Opt-in Policy, Recycling Pledge Now Part of Oberlin City Recycling


Holly Yelton

In spring 2020, Oberlin ended recycling for many common items in order to accommodate social distancing measures for sanitation workers.

In March 2020, the City of Oberlin suspended recycling collection services due to COVID-19, but resumed collection on an opt-in basis on Nov. 9, 2020. The new program dramatically decreases the scope of recycling in Oberlin, as it shifts to an opt-in system, removes most large-scale recycling services, and changes the way it provides services to the College.

Currently, the College is not making use of the opt-in recycling service, although students living off-campus and in Village Housing can opt-in to the curbside recycling program. Recycling bins located in campus buildings and dorms are emptied into the trash.

Jeff Baumann, City public works director, states that without a dedicated point person — referring to vacancies in sustainability positions — the College is unlikely to find and manage an alternative recycling system. Individuals opting-in for recycling must first sign a pledge to strictly recycle rinsed cans and #1 and #2 plastic bottles and jugs, as well as clean paper and corrugated cardboard.

Since altering the scope of recycling and shifting to an opt-in system, no recycling delivery has incurred a contamination fee — a vast improvement compared to the 65 percent of recycling residents that incurred the fee prior to this policy. A recently created contamination fee of $100 is borne by the City if over 15 percent of a load is non-recyclable. Baumann attributes the inability of the City to resume mixed-recyclable dumpster services to contamination issues.

“Because recycling services are offered free to the community, some people, we believe, were using those essentially as a second trash container, sometimes mistakenly, sometimes intentionally, just to move their stuff out,” he said. “And we believe that that’s happening in the commercial sector as well.”

Studies in Professor of Environmental Studies and Psychology Cynthia Frantz’s class on community based social marketing found that a large amount of recycling contamination in Oberlin is a result of misinformation. People are often unsure of what is recyclable, or otherwise partake in “wishful recycling.”

“The biggest obstacle that emerged was people just not being sure what to recycle,” Frantz said. “And it was interesting, because I am a very well-informed person who’s highly motivated to do things the right way, and I was wrong about what was recyclable. And I was putting things in the recycling bin that were not actually recyclable.”

Frantz said that the recycling pledge is rooted in many psychological principles that should reduce incorrect recycling practices. A little over half of the former customers now participate in the recycling program, saving money for the City at the cost of higher carbon emissions and more waste entering the landfill.

Recycling was initially halted in 2020 due to public health measures put in place during the pandemic. Waste collection crews split into two teams that operated on alternating schedules for the sake of social distancing. When the measures were lifted, recycling became entirely subscription-based. The City now limits mixed-stream recycling to 64- and 96-gallon carts for residential and commercial customers, respectively. Recycling dumpsters are only available for corrugated cardboard.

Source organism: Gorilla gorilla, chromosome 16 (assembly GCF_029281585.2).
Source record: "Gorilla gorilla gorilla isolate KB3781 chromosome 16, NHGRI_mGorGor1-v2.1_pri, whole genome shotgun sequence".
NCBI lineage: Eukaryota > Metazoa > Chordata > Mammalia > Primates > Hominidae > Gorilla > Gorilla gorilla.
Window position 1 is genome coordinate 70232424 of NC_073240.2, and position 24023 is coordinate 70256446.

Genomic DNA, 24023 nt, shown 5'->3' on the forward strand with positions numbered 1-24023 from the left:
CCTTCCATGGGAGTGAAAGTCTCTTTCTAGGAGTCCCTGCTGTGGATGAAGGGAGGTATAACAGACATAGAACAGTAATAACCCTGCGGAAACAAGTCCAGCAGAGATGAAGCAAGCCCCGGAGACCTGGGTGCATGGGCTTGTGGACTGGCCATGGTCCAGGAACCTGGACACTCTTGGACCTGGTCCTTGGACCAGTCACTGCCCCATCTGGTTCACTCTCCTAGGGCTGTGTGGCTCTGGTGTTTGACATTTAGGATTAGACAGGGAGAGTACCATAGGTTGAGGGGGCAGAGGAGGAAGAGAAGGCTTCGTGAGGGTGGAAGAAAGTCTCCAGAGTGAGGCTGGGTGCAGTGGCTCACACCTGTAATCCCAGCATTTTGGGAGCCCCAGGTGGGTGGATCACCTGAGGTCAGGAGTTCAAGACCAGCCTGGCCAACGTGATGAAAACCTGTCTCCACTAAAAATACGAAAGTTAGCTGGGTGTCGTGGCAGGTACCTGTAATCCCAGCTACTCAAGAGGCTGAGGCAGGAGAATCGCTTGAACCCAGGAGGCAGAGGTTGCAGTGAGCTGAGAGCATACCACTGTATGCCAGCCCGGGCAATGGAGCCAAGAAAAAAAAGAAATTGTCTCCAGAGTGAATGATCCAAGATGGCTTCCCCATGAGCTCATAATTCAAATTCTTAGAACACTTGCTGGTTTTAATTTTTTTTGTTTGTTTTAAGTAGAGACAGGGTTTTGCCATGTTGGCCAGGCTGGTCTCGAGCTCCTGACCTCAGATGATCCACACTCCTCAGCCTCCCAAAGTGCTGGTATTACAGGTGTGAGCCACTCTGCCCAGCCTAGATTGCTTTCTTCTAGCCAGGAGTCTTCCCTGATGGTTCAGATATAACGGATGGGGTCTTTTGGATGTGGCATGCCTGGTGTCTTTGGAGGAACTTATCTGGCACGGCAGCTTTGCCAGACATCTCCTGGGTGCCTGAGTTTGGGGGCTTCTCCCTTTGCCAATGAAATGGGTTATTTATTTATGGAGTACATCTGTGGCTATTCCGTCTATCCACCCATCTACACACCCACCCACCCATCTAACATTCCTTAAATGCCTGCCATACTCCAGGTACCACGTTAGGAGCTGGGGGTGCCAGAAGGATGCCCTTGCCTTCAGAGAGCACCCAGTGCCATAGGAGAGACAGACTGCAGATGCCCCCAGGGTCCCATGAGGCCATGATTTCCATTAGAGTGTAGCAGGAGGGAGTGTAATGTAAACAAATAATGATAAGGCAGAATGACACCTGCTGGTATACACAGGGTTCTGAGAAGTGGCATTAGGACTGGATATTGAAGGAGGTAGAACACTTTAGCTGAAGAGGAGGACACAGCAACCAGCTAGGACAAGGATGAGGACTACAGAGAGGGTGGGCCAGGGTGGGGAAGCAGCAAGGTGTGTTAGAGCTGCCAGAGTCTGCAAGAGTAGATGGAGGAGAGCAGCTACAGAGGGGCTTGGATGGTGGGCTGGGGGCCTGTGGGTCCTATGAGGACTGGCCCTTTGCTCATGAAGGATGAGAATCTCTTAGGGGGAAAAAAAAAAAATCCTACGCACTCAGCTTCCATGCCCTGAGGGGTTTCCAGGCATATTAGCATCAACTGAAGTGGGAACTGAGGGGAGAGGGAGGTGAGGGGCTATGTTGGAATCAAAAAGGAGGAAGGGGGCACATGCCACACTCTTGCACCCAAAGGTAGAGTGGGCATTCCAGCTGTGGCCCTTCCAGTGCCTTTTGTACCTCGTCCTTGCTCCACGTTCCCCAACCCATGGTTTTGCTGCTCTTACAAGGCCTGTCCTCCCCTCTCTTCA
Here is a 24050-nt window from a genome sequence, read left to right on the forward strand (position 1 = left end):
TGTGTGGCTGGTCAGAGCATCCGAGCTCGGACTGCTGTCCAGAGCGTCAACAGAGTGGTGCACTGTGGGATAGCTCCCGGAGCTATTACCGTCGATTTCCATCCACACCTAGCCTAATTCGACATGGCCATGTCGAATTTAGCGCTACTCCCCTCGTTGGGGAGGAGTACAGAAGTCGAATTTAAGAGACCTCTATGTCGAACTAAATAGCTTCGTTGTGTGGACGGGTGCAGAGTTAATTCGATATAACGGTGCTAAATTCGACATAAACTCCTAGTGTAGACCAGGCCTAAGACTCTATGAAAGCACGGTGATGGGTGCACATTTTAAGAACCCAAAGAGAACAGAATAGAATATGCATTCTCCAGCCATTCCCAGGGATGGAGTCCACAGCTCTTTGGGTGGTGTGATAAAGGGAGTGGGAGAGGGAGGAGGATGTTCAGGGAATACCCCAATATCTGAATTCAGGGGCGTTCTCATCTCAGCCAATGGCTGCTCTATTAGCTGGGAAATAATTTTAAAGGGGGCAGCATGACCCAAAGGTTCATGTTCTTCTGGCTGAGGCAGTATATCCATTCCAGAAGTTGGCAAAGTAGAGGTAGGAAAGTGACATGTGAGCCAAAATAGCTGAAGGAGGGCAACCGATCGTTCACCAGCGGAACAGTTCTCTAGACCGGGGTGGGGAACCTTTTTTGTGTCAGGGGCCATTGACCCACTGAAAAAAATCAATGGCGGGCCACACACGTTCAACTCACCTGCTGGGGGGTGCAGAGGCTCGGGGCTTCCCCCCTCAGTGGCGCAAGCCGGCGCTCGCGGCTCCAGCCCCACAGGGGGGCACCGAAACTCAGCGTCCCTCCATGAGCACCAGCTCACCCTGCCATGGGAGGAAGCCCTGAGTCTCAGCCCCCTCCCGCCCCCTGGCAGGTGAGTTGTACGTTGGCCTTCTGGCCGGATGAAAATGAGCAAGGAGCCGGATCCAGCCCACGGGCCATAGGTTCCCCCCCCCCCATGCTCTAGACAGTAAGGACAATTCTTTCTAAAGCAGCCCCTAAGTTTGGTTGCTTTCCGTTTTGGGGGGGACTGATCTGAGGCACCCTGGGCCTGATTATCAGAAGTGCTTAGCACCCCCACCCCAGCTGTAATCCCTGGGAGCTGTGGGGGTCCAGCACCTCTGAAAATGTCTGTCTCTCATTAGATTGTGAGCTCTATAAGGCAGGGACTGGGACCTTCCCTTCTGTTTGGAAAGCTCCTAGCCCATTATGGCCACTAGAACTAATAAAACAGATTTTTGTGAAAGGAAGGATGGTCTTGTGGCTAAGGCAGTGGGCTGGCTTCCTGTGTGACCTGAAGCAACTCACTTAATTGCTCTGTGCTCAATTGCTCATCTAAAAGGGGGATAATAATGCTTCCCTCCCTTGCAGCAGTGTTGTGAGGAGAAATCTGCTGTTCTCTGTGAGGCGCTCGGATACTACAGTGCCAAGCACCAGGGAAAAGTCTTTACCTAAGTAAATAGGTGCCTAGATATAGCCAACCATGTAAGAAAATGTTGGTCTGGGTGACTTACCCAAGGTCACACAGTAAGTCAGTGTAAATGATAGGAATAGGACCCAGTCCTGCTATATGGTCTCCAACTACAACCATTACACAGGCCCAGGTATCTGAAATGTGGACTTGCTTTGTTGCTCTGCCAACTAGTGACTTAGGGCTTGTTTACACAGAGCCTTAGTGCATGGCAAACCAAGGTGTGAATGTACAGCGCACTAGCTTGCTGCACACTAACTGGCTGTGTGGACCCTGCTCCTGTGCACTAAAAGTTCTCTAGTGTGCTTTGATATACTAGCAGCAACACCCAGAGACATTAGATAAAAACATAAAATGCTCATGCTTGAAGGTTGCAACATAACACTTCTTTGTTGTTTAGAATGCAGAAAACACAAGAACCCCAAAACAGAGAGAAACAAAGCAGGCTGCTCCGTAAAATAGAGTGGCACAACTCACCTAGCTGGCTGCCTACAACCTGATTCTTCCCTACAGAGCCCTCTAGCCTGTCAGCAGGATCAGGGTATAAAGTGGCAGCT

During the initial suspension of recycling, the City took the opportunity to carefully reassess costs of the recycling program. From April 2019 to January 2020, the City’s recycling processor, Republic Services, had more than tripled the previous processing fee, boosting it to a rate of $70 per ton. This raised the City’s fee from an average of $2,000 to an average of $10,000 per month, including an additional fee for any load contaminated by more than 15 percent.

These changes were largely driven by China’s “National Sword” policy, enacted Jan. 1, 2018, which banned imports to Chinese recycling plants, where the majority of U.S. recycling used to end up. According to Baumann, unless global markets drastically shift, Oberlin is unlikely to rescind the new policies in the short term.

“Ultimately, these decisions at the municipal level are being driven by global commodity markets, which … [we have] no control over,” Baumann said. “If we want to continue to provide some level of service, we need to provide that in the most sustainable way — including economically.”

As the fate of Oberlin’s recycling system remains unclear, some students expressed disillusionment with the effectiveness of recycling and are more concerned with other aspects of the waste stream. College third-year Mia Veissid, a member of the Resource Conservation Team, suggests that a problem of greater importance is the proliferation of waste entering the waste stream.

“I really think it’s all about reducing waste, and that feels like a much harder problem to tackle, because you can’t just throw it in a bin and be like, ‘We recycle, yay,’ — like we get a sticker for doing the right thing,” Veissid said. “We really need to be conscious of not using any single-use plastics, reusing things, not throwing anything away, composting — all the dining halls should be composting.”